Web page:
Frank Turner, man. Frank Turner, like Josh Ritter, wrote a break-up album. It can’t not be a breakup album, when it starts off with the upbeat and playful “Recovery”, a song whose sound is disingenuous, or maybe I mean totally true, to its content. It’s about, well, about recovering — from a broken heart, from the things we use to recover from a broken heart. Recovering from recovery. (I have now typed the word “Recovery” so many times that it has ceased to be in English for me.) There’s a great syncopation to Turner’s songwriting, always, and it’s particularly clear in “Recovery”:
so i’ve been pounding on the floors and i’ve been crawling up the walls
and i’ve been dipping in my darkness for seritonin boosters, cider, and some kind of smelling salts
First off, we’ve all been there. And second, to cram that all in two lines, that’s the sort of clever, out of the box break-up songs that Turner has crafted on this record.
“Losing Days” is a break-up song to Turner’s youth, and its mandolin-strewn melody line really resonated with me, and Turner’s statement that he didn’t think he’d make it to see 25. As we get older, there’s a bit left in us from Turner’s rollicking chorus of “Photosynthesis” (i won’t sit down, i won’t shut up, and most of all i will not grow up) but there might be more of us that’s bruised and battered and trying to figure out how to go, when our dreams have scattered a little bit (greatness slips on by) and all we’re left with is what we’ve left behind:
but these days i’m collecting scars that don’t seem to fade
cuts and bruises that don’t seem to go away
The pair of those songs sets the tone for the rest of the record, really, love and aging, and the fears that go along with both. I’m trying to resist the urge to just blockquote Turner’s lyrics all over the place, because he’s never lacked for lines that resonate with universality, but this album is just packed with human feelings, most of them scary and enormous, even in his more indie pop offerings like “The Way I Tend To Be” and “Polaroid Picture”. “Good & Gone” is a folkier lament for the things we’ve forgotten about needing, or wanting; “Tell Tale Signs” is an eerie and stark accusation addressed to “Amy” of “I Am Disappeared”, who’s still leaving clothes on Turner’s bedroom floor, disappearing, and Turner says that he’s too old for that now, or maybe he means he’s just too tired.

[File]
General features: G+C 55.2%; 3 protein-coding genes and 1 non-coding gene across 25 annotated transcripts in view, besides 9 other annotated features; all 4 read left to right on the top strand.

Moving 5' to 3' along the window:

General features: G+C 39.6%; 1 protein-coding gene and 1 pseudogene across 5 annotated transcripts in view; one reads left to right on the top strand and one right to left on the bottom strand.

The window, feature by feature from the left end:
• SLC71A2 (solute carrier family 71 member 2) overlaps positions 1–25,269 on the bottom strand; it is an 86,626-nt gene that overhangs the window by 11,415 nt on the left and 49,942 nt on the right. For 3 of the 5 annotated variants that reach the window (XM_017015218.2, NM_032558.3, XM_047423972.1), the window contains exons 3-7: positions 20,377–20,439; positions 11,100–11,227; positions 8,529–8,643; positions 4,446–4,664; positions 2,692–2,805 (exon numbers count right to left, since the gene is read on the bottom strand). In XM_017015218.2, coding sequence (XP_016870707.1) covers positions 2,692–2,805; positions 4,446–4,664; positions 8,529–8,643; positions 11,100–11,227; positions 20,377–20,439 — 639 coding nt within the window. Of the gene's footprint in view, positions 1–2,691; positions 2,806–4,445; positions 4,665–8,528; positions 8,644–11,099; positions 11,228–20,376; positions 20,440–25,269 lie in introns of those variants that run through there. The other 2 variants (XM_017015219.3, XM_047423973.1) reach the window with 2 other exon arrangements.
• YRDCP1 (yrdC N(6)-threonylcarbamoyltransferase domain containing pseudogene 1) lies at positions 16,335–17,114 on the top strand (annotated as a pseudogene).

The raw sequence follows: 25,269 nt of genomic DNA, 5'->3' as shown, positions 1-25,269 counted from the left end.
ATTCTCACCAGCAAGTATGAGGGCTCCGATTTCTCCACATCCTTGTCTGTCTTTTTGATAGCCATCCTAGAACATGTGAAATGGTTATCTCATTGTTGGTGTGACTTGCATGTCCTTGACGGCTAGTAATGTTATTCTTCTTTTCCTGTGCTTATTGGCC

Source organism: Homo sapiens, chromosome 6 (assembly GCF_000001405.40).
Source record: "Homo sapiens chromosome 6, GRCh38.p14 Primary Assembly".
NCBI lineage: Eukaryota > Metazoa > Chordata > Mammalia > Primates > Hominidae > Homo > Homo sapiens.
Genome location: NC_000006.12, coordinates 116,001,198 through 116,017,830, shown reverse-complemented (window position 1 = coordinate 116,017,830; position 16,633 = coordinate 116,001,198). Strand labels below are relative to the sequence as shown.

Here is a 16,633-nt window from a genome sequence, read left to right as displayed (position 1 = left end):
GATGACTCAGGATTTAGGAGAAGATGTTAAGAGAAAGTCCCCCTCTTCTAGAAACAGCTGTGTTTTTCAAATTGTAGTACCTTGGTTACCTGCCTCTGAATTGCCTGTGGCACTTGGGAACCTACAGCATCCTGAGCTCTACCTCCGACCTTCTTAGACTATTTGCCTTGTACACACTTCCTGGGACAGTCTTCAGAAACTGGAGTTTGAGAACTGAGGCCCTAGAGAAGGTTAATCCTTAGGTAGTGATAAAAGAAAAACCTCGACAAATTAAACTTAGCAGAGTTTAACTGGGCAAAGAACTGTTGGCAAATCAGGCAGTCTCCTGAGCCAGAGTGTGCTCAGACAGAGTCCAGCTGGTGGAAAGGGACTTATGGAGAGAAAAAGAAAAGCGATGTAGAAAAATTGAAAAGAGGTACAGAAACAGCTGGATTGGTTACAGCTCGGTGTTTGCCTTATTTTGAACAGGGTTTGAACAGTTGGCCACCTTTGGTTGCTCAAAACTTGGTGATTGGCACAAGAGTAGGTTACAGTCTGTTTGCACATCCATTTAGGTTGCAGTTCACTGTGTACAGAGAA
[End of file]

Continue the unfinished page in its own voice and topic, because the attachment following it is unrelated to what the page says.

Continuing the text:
And of course it wouldn’t be a Frank Turner record if there wasn’t a anthem to rock and roll and the way it saves our lives; I could quote all of the furious, frenzied, fierce “Four Simple Words” here, but I’ll spare you all of them: it’s the kind of showstopping singalong that Turner is best at — he follows it closely with “The Fisher King Blues”, which is similarly broad and anthemic, but where “Four Simple Words” is straightforward, “The Fisher King Blues” is subtle, complex, a grown up stomp your feet stand up for yourself song that shows the way Turner’s songwriting is growing, too.
As the record closes out, Turner takes on the alternative culture he stands as a role model for, raising it up for praise in the deluxe edition tracks: “We Shall Not Overcome” and “Tattoos”, the latter of which made me laugh out loud the first time I listened to it:
some people have none, some have one that they’re ashamed of
most people think that we’re fools, some people don’t get it
and some people don’t care, and some of us, we have tattoos
if we had the luck to live our lives a second time through,
we’d be sure to get the same tattoos
And that, that song, more than anything on the album, though “Tell Tale Signs” makes the spot under my breastbone ache with loss and “Four Simple Words” almost got me a speeding ticket, is my favorite, because it’s tongue-in-cheek and totally honest all at once, it’s exactly everything that Turner stands for, and what I look to his music to stand for for me.